As for the Reykjanes Fires, I expect a rough repeat of what happened 800-1100 years ago, however not a perfect one since it’s already different. During the previous Reykjanes Fires, activity advanced westwards, starting in Langjökull with the Hallmundarhraun shield volcano around 900 AD, then the Brennisteinsfjöll eruptions around 1000 AD, the Krysuvik eruptions a century later, and the Stampar (Reykjanes power station area) and Eldey eruptions around 1210-1240. So far activity has been focused in the Fagradalsfjall-Svarsengi area, and the volcanoes that have erupted did not do so during the previous cycle. If activity moves west it may jump over Edvörp and Stampar which were active 800 years ago and go into the submarine volcanoes offshore. There are some hints of activity already starting offshore with the swarms in July and August this year. But it’s hard to know. One area that as far as I know did not erupt 1000-800 years ago comprises the fissures west of Trölladyngja, so that is one possible area to watch if activity does not shift westward but eastward, another is Hengill. It’s hard to know since there is not very clear information on how the previous cycles developed in the area. Perhaps a paleomagnetic and radiocarbon study of the lava flows could be carried out and help establish the chronology of the past eruptions in better detail. Otherwise, all we can do is watch how this cycle develops and what surprises it may throw at us.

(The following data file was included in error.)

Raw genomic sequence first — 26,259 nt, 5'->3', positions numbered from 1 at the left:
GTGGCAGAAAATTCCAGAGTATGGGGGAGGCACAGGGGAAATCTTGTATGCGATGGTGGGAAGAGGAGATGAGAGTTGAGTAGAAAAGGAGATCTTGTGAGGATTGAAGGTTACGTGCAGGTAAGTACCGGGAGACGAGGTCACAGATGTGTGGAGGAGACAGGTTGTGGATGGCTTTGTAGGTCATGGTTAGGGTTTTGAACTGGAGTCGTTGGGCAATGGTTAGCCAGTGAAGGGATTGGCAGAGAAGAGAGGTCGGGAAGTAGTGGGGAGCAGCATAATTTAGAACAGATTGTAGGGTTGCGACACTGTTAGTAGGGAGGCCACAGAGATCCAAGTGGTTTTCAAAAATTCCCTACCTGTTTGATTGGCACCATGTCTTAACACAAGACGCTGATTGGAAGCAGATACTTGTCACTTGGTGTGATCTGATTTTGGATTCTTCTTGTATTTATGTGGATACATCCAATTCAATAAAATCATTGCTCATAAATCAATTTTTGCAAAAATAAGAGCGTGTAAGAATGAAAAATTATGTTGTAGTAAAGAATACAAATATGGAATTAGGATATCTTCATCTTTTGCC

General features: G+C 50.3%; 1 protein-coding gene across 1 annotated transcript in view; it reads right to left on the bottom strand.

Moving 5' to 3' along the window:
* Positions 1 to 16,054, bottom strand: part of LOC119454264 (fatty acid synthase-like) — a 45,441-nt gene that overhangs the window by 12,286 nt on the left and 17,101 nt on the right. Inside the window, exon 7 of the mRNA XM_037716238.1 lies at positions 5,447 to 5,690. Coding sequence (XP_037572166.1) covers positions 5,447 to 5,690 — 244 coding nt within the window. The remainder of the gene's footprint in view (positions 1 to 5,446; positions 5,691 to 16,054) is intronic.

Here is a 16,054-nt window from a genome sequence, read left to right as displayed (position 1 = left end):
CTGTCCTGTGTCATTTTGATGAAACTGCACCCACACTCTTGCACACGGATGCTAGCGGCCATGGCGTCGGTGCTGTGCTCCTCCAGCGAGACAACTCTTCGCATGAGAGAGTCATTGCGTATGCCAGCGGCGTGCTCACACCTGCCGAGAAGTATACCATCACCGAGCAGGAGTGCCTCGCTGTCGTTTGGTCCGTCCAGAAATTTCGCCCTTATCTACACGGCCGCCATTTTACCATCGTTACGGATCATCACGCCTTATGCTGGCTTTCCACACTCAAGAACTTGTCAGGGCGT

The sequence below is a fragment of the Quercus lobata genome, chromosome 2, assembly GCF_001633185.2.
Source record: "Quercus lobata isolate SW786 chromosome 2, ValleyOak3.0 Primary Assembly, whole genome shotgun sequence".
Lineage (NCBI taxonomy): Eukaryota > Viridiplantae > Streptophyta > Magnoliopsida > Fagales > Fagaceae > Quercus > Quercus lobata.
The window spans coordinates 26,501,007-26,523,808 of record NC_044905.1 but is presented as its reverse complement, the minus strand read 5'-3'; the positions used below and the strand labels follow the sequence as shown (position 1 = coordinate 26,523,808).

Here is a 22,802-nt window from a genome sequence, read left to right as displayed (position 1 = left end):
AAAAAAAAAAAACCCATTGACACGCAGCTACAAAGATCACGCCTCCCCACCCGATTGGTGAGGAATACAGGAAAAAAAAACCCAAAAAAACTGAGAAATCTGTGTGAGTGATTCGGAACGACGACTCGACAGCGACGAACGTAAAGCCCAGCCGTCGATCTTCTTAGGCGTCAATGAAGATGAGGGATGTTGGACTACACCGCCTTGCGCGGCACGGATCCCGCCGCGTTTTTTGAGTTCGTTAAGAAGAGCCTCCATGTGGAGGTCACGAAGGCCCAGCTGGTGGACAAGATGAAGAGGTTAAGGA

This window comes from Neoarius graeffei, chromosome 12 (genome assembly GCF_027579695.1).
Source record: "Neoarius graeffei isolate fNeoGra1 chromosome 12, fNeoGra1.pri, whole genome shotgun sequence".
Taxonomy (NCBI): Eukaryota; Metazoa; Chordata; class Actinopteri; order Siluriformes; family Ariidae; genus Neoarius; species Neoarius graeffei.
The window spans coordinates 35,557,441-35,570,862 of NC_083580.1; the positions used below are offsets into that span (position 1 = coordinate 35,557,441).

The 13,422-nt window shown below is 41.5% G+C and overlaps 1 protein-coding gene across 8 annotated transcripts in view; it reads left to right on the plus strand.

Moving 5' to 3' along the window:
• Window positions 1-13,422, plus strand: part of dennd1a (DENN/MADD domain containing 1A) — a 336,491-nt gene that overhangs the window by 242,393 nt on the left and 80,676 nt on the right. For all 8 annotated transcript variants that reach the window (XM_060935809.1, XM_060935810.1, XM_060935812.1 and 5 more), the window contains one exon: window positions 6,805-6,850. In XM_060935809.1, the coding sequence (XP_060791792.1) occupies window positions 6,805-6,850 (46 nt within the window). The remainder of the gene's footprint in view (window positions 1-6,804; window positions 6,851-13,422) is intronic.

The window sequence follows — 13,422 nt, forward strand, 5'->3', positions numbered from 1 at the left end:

513 thoughts on “The Sundhnukur Fires. Summary, precedents, and future.

  1. Thanks Hector. It’s almost as if it knew you were talking about it.
    The quality is low, but it looks like the quakes are still moving south-south-west.

    • Thanks Richard. Although an eruption could be expected from the GPS I wasn’t planning to publish an article. I wrote this in the morning after the volcano started swarming with earthquakes, putting together various images and information I already had here and there.

  2. That new fissure inside the wall must be a heartbreaking sight for everyone working on closing the gap on the Road.

  3. Rift outside Grindavik just extended. A ferocious new burst sprang up. I have a feeling central Grindavik is on the list.